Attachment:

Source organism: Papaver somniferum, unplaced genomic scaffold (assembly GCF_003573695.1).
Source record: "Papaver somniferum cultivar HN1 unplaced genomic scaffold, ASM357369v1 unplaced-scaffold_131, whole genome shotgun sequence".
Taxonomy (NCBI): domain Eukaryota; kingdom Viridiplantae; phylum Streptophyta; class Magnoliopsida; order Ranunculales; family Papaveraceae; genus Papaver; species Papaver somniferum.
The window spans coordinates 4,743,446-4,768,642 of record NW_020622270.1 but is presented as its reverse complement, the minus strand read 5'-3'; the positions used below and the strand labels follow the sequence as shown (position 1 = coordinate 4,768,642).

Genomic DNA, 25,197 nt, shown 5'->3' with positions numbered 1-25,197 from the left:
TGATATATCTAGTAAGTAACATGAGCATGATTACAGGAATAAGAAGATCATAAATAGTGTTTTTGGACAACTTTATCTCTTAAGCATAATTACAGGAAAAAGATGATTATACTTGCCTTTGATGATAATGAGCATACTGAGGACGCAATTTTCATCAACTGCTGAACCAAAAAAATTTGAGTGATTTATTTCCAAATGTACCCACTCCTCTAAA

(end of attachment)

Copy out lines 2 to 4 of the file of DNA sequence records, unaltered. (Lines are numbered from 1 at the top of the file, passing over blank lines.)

Source record: "Papaver somniferum cultivar HN1 unplaced genomic scaffold, ASM357369v1 unplaced-scaffold_131, whole genome shotgun sequence".
Taxonomy (NCBI): domain Eukaryota; kingdom Viridiplantae; phylum Streptophyta; class Magnoliopsida; order Ranunculales; family Papaveraceae; genus Papaver; species Papaver somniferum.
The window spans coordinates 4,743,446-4,768,642 of record NW_020622270.1 but is presented as its reverse complement, the minus strand read 5'-3'; the positions used below and the strand labels follow the sequence as shown (position 1 = coordinate 4,768,642).